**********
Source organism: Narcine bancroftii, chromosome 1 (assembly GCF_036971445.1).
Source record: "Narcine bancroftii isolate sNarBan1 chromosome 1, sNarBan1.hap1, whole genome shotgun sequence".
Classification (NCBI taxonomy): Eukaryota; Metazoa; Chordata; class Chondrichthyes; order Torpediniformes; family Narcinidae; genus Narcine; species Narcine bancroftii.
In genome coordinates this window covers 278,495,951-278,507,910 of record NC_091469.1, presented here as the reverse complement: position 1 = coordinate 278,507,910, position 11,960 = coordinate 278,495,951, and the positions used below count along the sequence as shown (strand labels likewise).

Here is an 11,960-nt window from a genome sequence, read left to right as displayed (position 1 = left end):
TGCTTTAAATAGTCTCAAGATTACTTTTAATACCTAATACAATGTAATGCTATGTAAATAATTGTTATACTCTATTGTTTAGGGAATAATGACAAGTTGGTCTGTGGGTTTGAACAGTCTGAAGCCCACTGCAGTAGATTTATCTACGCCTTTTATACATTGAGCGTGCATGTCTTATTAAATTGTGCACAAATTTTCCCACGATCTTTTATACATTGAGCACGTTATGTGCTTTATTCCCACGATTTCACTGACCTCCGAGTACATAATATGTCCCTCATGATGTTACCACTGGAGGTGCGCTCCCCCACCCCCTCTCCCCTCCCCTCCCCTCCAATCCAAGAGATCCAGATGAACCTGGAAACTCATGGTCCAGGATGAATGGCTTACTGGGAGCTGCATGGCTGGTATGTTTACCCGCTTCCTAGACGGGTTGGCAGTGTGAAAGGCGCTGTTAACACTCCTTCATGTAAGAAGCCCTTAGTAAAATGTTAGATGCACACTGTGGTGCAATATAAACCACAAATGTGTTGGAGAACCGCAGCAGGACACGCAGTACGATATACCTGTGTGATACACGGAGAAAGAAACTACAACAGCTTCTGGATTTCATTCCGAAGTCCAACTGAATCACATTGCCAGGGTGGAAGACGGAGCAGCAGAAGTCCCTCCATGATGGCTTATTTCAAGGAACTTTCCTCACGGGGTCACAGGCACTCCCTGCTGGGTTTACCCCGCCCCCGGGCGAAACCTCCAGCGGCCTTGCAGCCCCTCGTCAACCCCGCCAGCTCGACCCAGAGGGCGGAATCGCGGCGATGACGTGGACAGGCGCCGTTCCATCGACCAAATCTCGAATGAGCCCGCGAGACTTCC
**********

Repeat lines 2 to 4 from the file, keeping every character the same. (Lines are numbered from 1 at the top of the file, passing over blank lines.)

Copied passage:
Source record: "Narcine bancroftii isolate sNarBan1 chromosome 1, sNarBan1.hap1, whole genome shotgun sequence".
Classification (NCBI taxonomy): Eukaryota; Metazoa; Chordata; class Chondrichthyes; order Torpediniformes; family Narcinidae; genus Narcine; species Narcine bancroftii.
In genome coordinates this window covers 278,495,951-278,507,910 of record NC_091469.1, presented here as the reverse complement: position 1 = coordinate 278,507,910, position 11,960 = coordinate 278,495,951, and the positions used below count along the sequence as shown (strand labels likewise).